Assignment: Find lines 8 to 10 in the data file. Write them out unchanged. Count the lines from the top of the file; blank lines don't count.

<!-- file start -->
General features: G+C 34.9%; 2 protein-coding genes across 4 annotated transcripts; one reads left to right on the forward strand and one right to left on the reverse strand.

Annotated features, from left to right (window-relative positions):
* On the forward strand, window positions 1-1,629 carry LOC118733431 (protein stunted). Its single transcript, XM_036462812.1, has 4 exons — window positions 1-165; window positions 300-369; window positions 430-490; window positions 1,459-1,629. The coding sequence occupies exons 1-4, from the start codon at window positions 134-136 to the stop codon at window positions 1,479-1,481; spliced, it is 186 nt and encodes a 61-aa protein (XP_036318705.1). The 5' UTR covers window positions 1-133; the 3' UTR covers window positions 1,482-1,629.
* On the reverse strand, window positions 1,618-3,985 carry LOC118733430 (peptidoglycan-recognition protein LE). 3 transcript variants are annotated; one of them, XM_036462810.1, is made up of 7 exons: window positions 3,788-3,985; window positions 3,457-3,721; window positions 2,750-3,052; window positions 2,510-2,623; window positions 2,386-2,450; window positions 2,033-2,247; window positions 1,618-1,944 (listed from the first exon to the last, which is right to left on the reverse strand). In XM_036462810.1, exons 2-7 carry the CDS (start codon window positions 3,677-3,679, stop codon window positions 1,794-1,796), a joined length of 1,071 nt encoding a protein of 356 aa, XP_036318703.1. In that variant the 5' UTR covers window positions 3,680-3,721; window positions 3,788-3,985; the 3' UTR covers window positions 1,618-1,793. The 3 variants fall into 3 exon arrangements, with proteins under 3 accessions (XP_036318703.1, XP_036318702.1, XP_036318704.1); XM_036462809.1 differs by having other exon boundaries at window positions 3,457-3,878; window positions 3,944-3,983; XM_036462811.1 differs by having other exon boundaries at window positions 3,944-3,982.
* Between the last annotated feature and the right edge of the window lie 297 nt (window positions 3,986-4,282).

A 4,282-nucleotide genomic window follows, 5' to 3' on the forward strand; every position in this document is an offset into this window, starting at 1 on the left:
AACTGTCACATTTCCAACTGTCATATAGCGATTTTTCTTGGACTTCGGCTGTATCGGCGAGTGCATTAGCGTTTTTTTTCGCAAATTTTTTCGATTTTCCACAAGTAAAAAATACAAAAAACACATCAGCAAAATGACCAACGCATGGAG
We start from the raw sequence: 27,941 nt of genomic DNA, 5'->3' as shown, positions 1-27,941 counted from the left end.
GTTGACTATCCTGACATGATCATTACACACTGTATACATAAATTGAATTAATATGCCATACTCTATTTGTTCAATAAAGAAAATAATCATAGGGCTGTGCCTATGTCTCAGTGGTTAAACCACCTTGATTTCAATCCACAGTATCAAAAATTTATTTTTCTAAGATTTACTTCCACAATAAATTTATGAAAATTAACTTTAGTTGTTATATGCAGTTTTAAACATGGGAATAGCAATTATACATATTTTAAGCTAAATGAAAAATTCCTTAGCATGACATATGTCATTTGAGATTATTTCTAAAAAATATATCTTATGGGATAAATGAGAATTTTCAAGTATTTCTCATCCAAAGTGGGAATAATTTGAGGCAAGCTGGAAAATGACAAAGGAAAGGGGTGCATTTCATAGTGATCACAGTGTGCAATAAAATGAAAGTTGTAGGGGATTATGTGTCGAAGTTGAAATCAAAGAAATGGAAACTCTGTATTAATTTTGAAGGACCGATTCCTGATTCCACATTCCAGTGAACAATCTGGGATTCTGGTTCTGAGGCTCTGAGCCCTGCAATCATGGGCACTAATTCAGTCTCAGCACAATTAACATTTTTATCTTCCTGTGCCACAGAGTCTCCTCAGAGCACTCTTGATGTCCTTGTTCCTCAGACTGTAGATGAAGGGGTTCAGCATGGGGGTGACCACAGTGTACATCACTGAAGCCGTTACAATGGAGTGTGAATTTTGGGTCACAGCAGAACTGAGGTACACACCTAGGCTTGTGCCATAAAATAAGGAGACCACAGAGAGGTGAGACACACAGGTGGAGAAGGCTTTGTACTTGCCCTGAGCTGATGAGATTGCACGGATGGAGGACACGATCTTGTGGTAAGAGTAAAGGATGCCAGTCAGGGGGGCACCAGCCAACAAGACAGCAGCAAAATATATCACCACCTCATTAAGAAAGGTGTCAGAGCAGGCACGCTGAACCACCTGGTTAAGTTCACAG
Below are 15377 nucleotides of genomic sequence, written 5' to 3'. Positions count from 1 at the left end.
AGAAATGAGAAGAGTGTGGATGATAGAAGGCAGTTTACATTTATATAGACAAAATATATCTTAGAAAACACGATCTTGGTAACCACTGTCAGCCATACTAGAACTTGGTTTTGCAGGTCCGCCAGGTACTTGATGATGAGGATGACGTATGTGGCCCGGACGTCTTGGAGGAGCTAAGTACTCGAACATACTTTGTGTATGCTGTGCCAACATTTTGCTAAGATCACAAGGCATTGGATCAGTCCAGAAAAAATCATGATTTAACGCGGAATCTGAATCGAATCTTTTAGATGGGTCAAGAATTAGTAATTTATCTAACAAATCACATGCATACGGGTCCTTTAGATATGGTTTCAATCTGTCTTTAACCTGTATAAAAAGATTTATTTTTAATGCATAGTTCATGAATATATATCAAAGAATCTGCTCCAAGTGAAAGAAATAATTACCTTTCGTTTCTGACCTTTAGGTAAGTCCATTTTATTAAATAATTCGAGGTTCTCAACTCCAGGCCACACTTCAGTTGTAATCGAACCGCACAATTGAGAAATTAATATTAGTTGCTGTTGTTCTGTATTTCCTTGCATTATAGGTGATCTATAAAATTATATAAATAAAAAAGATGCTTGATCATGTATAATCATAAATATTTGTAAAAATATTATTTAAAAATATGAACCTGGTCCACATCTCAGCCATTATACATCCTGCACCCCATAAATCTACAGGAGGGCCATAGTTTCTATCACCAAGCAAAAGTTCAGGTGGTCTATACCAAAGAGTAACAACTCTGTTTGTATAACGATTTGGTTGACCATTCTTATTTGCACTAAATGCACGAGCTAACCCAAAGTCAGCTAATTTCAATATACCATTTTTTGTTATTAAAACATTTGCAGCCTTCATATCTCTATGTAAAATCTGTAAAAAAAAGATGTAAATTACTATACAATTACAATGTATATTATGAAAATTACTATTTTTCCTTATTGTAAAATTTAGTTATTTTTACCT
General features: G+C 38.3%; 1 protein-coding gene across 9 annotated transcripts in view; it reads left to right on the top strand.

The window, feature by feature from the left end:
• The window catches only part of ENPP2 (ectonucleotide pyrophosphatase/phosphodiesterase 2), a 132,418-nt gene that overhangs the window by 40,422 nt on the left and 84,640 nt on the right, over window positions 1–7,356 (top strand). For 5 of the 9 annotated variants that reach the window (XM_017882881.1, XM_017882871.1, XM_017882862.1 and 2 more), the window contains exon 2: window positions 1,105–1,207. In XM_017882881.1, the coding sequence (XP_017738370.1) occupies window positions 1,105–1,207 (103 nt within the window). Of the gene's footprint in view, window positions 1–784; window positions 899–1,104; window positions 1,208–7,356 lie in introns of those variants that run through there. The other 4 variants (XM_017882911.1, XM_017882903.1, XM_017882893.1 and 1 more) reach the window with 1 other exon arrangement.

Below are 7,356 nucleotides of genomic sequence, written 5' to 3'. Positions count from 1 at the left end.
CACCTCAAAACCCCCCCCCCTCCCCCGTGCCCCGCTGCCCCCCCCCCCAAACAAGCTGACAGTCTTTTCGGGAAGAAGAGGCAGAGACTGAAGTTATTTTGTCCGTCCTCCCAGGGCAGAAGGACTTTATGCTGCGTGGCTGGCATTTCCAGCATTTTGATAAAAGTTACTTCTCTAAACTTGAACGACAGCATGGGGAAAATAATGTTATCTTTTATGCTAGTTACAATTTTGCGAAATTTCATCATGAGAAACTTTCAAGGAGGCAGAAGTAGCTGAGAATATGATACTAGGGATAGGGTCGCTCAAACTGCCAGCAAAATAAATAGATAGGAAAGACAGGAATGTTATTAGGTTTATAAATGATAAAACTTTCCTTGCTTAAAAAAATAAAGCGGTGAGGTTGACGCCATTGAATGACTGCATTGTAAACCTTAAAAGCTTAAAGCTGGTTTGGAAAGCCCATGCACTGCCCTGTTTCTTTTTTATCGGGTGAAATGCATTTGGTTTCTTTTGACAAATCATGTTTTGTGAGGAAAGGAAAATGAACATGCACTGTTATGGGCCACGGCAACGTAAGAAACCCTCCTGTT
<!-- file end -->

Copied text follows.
We start from the raw sequence: 27,941 nt of genomic DNA, 5'->3' as shown, positions 1-27,941 counted from the left end.
GTTGACTATCCTGACATGATCATTACACACTGTATACATAAATTGAATTAATATGCCATACTCTATTTGTTCAATAAAGAAAATAATCATAGGGCTGTGCCTATGTCTCAGTGGTTAAACCACCTTGATTTCAATCCACAGTATCAAAAATTTATTTTTCTAAGATTTACTTCCACAATAAATTTATGAAAATTAACTTTAGTTGTTATATGCAGTTTTAAACATGGGAATAGCAATTATACATATTTTAAGCTAAATGAAAAATTCCTTAGCATGACATATGTCATTTGAGATTATTTCTAAAAAATATATCTTATGGGATAAATGAGAATTTTCAAGTATTTCTCATCCAAAGTGGGAATAATTTGAGGCAAGCTGGAAAATGACAAAGGAAAGGGGTGCATTTCATAGTGATCACAGTGTGCAATAAAATGAAAGTTGTAGGGGATTATGTGTCGAAGTTGAAATCAAAGAAATGGAAACTCTGTATTAATTTTGAAGGACCGATTCCTGATTCCACATTCCAGTGAACAATCTGGGATTCTGGTTCTGAGGCTCTGAGCCCTGCAATCATGGGCACTAATTCAGTCTCAGCACAATTAACATTTTTATCTTCCTGTGCCACAGAGTCTCCTCAGAGCACTCTTGATGTCCTTGTTCCTCAGACTGTAGATGAAGGGGTTCAGCATGGGGGTGACCACAGTGTACATCACTGAAGCCGTTACAATGGAGTGTGAATTTTGGGTCACAGCAGAACTGAGGTACACACCTAGGCTTGTGCCATAAAATAAGGAGACCACAGAGAGGTGAGACACACAGGTGGAGAAGGCTTTGTACTTGCCCTGAGCTGATGAGATTGCACGGATGGAGGACACGATCTTGTGGTAAGAGTAAAGGATGCCAGTCAGGGGGGCACCAGCCAACAAGACAGCAGCAAAATATATCACCACCTCATTAAGAAAGGTGTCAGAGCAGGCACGCTGAACCACCTGGTTAAGTTCACAG
Below are 15377 nucleotides of genomic sequence, written 5' to 3'. Positions count from 1 at the left end.